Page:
America Has Always
Been At War

By Ash Pulcifer Columnist (US)

( - Americans fail to realize that, for the last 50 years, their country has been at constant war. Since World War II, the American government has been pressuring countries across the globe to join the economic system of free trade capitalism. Until the fall of the Soviet Union, the U.S. was in constant competition with the economic system of the Russians. This competition resulted in perpetual conflict; both the U.S. and the Soviets wrestled for control of countries around the world. This often meant that the U.S., despite its outspoken belief in democracy, often orchestrated coup d'etats against democratically elected leaders only to further U.S. influence and weaken the power of the Soviet Union.
As can be seen in William Blum's Killing Hope: U.S. Military and CIA Interventions Since World War II, subsequent U.S. administrations from 1945 onward have been quite busy at shaping the world. In his book, Blum accounts for 55 cases of U.S. military or CIA involvement in only 49 years.
Each of these U.S. involvements has generated animosity toward the United States; each conflict had losing members of the society who were put into a worse position after the U.S. involvement. Many times, those who the U.S. tried to crush - either through economic strangling or brute force - developed hatred toward the often hypocritical tendencies of the United States.
While on the one hand the U.S. was proclaiming its support of democracy, it was also secretly plotting military insurrections in order to set up dictatorships that would toe the U.S. economic line. Such hypocrisy is evident when looking back through recent history - previous U.S. administrations overthrew democratically elected leaders in such countries as Iran, Chile and Guatemala, replacing them with dictators. Even in April of 2002, the Bush administration expressed approval when democratically elected Venezuelan leader Hugo Chavez was ousted from power in a military coup.
After the fall of the Soviet Union, many hoped that these overt interventions had come to an end. After all, was there still a need to have such a direct influence throughout the world? Now that the Soviet's economic system of communism had been discredited, there was no need to compete. Or so the thinking went.
A change of foreign policy certainly did occur; there was less emphasis on direct military intervention and more emphasis on economic pressure in order manipulate governments. Countries struggling to rise above the poverty level could no longer secure large payouts from the Soviet Union; their only hope was to look to international lending institutions such as the International Monetary Fund (IMF) and the World Bank. These organizations are always ready to dole out loans to poor countries.
These loans, however, have strings attached, and poor countries have to follow strict free trade guidelines that often cause much financial harm. If they dare to stray away from this preset course, economic pressure quickly puts them back in line.
Despite what many of these market analysts thought, the days of military conflict were not over. One of these disenfranchised groups, which resisted the ever increasing U.S. influence throughout the world, were able to deal a devastating blow to the leader of this economic and military force: the United States. That took place on September 11, 2001. They chose to attack the greatest economic symbol of the "free world" along with the military might that protects the world economy.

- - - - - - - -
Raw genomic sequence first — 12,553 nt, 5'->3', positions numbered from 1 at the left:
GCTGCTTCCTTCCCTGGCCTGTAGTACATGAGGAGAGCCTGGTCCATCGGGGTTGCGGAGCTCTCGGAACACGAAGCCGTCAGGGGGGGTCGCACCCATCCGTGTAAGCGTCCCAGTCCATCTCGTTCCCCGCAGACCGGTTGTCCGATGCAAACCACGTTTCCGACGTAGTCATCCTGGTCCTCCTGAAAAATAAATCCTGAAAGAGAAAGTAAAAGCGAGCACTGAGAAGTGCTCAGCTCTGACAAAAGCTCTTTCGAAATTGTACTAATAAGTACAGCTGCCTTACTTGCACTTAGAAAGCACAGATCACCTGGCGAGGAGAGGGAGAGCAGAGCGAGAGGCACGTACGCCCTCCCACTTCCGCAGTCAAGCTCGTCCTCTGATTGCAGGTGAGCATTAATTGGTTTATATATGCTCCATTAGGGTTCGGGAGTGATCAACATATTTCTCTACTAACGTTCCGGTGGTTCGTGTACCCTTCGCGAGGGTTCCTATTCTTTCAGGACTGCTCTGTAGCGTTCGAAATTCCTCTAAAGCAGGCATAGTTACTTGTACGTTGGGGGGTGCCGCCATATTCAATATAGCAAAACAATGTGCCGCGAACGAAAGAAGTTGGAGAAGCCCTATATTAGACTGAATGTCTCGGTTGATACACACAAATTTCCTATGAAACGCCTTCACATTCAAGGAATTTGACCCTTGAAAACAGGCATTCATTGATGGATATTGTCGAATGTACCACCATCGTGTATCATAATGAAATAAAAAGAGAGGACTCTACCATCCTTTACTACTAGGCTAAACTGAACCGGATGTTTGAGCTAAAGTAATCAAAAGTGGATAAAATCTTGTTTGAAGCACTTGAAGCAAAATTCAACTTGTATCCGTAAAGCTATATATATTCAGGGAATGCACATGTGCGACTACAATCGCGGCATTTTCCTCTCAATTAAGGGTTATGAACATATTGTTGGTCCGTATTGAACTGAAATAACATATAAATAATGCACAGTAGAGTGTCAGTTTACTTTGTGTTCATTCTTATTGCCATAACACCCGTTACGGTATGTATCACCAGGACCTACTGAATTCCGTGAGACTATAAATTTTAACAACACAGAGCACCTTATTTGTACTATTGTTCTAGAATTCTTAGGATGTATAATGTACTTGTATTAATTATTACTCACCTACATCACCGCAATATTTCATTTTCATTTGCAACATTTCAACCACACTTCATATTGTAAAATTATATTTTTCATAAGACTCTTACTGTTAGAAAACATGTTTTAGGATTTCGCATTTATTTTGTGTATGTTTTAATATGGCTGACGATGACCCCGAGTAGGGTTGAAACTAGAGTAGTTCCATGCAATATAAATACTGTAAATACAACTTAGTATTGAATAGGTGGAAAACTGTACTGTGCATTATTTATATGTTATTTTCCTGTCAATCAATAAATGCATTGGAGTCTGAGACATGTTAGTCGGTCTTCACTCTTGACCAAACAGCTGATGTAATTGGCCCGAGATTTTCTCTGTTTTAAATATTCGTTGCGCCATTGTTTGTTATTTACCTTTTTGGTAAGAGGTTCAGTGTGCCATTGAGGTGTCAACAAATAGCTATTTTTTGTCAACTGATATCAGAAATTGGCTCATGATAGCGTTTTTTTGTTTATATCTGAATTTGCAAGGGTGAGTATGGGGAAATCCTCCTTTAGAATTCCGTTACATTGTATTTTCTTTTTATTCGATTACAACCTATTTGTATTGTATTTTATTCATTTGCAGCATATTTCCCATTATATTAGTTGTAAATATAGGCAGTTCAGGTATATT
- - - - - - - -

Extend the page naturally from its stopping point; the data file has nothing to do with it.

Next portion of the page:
Therefore, it is important for Americans to understand that for the past fifty years, their government has been in a state of perpetual war. Just because these wars don't involve large numbers of U.S. troops doesn't mean that they are not very real for those in the war zones. In many of these conflicts since World War II, the U.S. government directly or indirectly killed many innocents; these facts are often glossed over by the American government and the mainstream media. It is these facts to which Americans must pay attention in order to understand the harsh resentment that many people hold toward the United States.
This lack of attention toward those killed by the U.S. can be seen as recent as the Afghanistan intervention. The U.S. government has shown absolutely no interest in finding out how many Afghan civilians were killed by U.S. bombs. The American media has remained utterly uninterested in this aspect of the war. Shouldn't the American people know at least an estimate of how many innocent civilians, people who were just as innocent as those in the World Trade Center, were made "collateral damage" by the U.S. government? Such knowledge might help Americans understand why their government, along with the institutions that support it, is under attack.
[Ash Pulcifer, a lifelong activist for international human rights, lives in the United States. Ash finds it unacceptable that the world often turns its back to those less fortunate members of our species who are forced to endure poverty and civil strife.]
Ash Pulcifer encourages your comments: is an international news and opinion publication. encourages its material to be reproduced, reprinted, or broadcast provided that any such reproduction identifies the original source, Internet web links to are appreciated.




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